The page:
Local superintendents are staying cautiously optimistic about new education bill

ROCK ISLAND - School has just gotten started for students, but it has already felt like a difficult year for school administrators.

"A lot of uncertainties stress and anxiety. We were starting to plan the what ifs if we don`t have state funding, how do we keep going," said Dr. Mike Oberhaus, superintendent for the Rock Island/Milan School District.

Some of that stress is finally being relieved after state lawmakers passed an Illinois education reform bill that also allows money to start flowing to school districts.

"We believe we`re going to generate $2 million dollars in state money this coming year and that`s a real positive we`re really grateful for," said Oberhaus.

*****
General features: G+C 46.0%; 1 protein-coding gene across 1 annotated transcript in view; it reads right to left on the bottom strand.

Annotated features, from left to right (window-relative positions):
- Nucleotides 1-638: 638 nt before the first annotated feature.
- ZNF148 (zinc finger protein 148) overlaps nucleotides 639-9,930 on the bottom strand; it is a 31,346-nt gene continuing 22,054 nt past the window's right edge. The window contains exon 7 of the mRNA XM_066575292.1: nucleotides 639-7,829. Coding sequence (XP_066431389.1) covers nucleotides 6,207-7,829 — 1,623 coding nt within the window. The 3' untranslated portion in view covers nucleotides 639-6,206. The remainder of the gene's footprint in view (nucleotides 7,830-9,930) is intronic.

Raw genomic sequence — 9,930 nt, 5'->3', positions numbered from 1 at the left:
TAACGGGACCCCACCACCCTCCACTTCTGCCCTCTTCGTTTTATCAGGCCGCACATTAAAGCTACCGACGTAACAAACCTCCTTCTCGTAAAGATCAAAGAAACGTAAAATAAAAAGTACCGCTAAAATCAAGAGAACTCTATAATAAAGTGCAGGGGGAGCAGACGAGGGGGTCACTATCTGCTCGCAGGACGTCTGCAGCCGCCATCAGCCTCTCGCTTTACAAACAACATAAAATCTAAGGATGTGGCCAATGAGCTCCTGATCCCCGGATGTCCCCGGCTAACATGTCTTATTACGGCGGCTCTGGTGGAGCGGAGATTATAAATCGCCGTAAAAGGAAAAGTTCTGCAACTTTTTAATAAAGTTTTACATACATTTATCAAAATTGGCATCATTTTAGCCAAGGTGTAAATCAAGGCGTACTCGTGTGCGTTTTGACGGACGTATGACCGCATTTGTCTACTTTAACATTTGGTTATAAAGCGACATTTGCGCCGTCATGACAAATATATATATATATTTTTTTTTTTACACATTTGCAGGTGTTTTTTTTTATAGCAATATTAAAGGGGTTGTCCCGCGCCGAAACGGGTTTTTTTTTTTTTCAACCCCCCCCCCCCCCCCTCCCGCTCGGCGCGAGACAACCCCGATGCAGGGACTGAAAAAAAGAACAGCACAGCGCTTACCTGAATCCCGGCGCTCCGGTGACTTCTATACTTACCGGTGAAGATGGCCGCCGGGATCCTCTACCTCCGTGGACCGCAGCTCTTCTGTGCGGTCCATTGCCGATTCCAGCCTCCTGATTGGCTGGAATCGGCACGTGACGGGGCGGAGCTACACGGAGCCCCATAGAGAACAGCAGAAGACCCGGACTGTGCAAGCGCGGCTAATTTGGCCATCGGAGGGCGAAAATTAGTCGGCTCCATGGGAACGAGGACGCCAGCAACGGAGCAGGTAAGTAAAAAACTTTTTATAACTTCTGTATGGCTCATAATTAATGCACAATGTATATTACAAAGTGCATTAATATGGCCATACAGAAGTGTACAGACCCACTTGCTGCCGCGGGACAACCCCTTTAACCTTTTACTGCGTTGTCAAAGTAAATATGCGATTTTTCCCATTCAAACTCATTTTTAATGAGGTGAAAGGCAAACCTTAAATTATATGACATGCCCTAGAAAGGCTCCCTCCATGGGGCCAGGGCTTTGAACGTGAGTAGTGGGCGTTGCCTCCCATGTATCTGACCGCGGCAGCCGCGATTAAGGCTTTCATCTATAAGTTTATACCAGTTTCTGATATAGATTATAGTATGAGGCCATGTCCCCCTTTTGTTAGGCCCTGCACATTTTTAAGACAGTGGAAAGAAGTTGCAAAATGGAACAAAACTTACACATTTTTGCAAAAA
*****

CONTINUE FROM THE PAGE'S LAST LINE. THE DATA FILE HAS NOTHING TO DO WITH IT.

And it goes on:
That sounds like good news, right? The problem is while school district will receive money from the state they also just found out they owe money to the state.

"A week in a half ago the Department of Revenue shared with us that the through some miscalculations we`re going to see $1.2 million dollars less in corporate personal property replacement taxes," said Oberhaus.

For the United Township, "We would receive about $1.1 million additional. We had about $500,000 hit on the replace tax," said Superintendent Jay Morrow.

However, the education bill is about more than money. It eliminated some unfunded mandates. It allows parents to invest in private school scholarships. It also lets voters decide referendums to lower property taxes in some school districts.

Superintendents say they have no idea what it all could mean for them, saying the impact could be years away.

"There`s always going to be tweaked to it. There`s always going to be some interpretation and what those numbers are in year two, three, and five are going to be the true measure to see if it`s truly brought reform," said Morrow.

The part of the bill that almost everyone seems happy with is the bill will equalize the education funding among school districts. Unlike in the past, richer districts will now get less money while poorer districts will receive more.